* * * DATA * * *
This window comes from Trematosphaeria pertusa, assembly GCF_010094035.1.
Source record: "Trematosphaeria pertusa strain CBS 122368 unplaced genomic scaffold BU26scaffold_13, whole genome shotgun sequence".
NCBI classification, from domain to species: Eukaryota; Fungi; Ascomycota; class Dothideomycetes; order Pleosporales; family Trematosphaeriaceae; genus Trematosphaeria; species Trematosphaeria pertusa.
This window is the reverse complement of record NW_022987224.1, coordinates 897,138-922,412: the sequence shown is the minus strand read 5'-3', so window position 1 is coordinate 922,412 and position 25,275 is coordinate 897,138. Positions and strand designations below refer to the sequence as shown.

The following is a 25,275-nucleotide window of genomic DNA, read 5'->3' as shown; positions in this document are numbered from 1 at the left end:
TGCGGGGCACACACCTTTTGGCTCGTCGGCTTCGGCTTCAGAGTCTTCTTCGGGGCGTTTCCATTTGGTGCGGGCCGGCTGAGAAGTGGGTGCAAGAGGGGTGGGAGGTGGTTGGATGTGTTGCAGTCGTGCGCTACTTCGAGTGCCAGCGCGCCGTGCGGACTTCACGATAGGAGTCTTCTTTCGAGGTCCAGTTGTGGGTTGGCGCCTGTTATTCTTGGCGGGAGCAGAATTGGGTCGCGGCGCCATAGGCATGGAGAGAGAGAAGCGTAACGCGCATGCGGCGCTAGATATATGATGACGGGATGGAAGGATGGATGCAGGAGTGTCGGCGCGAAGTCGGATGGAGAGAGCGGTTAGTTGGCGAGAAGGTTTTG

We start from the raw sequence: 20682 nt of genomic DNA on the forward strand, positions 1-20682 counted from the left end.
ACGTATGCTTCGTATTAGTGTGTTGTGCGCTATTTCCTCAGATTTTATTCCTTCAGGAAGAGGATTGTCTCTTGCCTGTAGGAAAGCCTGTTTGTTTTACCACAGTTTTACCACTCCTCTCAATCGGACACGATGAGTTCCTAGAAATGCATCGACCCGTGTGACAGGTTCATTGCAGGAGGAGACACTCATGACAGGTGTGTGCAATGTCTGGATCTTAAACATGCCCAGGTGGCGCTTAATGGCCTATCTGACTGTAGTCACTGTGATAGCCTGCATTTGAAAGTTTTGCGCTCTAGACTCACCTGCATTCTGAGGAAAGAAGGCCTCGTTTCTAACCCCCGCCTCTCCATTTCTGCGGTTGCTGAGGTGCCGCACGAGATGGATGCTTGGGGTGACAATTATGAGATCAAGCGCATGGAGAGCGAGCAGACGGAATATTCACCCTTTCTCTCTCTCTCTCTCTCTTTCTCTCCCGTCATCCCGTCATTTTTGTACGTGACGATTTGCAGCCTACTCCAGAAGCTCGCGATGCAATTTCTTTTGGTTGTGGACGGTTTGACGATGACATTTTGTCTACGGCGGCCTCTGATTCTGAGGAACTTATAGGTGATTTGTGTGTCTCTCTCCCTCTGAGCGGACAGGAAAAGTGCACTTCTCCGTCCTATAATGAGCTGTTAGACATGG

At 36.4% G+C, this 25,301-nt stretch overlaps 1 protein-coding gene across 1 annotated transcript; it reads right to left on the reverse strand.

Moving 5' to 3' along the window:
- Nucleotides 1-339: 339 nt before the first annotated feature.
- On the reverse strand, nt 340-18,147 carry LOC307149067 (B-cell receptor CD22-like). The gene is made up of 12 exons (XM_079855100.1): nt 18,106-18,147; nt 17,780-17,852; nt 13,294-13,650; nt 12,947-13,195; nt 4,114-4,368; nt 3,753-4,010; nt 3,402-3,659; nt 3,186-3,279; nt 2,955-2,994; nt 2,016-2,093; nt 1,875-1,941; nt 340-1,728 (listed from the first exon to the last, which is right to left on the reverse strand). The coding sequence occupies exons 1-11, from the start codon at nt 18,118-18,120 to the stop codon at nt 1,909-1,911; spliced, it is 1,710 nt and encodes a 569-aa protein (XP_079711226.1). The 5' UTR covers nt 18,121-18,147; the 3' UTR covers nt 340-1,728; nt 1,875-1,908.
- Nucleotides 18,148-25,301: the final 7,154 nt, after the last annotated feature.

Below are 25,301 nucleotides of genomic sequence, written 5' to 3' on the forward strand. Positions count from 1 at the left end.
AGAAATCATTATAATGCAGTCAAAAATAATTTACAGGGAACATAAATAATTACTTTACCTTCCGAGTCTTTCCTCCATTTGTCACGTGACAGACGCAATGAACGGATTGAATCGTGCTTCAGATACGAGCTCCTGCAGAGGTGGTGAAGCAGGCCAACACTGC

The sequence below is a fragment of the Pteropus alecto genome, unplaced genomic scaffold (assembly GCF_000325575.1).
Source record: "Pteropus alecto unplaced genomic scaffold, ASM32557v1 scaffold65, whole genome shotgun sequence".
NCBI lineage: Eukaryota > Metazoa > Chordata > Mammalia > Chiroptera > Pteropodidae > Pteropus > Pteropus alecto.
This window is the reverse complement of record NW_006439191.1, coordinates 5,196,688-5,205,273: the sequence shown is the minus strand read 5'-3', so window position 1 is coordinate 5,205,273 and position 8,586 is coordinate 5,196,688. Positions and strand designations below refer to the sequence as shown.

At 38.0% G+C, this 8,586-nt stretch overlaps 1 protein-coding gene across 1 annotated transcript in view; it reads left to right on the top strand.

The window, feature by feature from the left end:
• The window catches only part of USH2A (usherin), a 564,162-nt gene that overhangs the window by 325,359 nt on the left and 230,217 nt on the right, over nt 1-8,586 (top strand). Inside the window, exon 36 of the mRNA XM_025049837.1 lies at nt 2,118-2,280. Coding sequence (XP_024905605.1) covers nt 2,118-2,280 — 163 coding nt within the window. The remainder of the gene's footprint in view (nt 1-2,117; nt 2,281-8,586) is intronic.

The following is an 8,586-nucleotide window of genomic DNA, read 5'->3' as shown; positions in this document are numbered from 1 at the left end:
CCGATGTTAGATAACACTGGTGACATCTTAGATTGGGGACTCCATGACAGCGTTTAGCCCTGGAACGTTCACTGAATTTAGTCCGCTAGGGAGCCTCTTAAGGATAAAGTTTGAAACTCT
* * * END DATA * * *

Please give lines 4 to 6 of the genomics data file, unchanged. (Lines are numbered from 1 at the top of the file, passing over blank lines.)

This window is the reverse complement of record NW_022987224.1, coordinates 897,138-922,412: the sequence shown is the minus strand read 5'-3', so window position 1 is coordinate 922,412 and position 25,275 is coordinate 897,138. Positions and strand designations below refer to the sequence as shown.

The following is a 25,275-nucleotide window of genomic DNA, read 5'->3' as shown; positions in this document are numbered from 1 at the left end:
TGCGGGGCACACACCTTTTGGCTCGTCGGCTTCGGCTTCAGAGTCTTCTTCGGGGCGTTTCCATTTGGTGCGGGCCGGCTGAGAAGTGGGTGCAAGAGGGGTGGGAGGTGGTTGGATGTGTTGCAGTCGTGCGCTACTTCGAGTGCCAGCGCGCCGTGCGGACTTCACGATAGGAGTCTTCTTTCGAGGTCCAGTTGTGGGTTGGCGCCTGTTATTCTTGGCGGGAGCAGAATTGGGTCGCGGCGCCATAGGCATGGAGAGAGAGAAGCGTAACGCGCATGCGGCGCTAGATATATGATGACGGGATGGAAGGATGGATGCAGGAGTGTCGGCGCGAAGTCGGATGGAGAGAGCGGTTAGTTGGCGAGAAGGTTTTG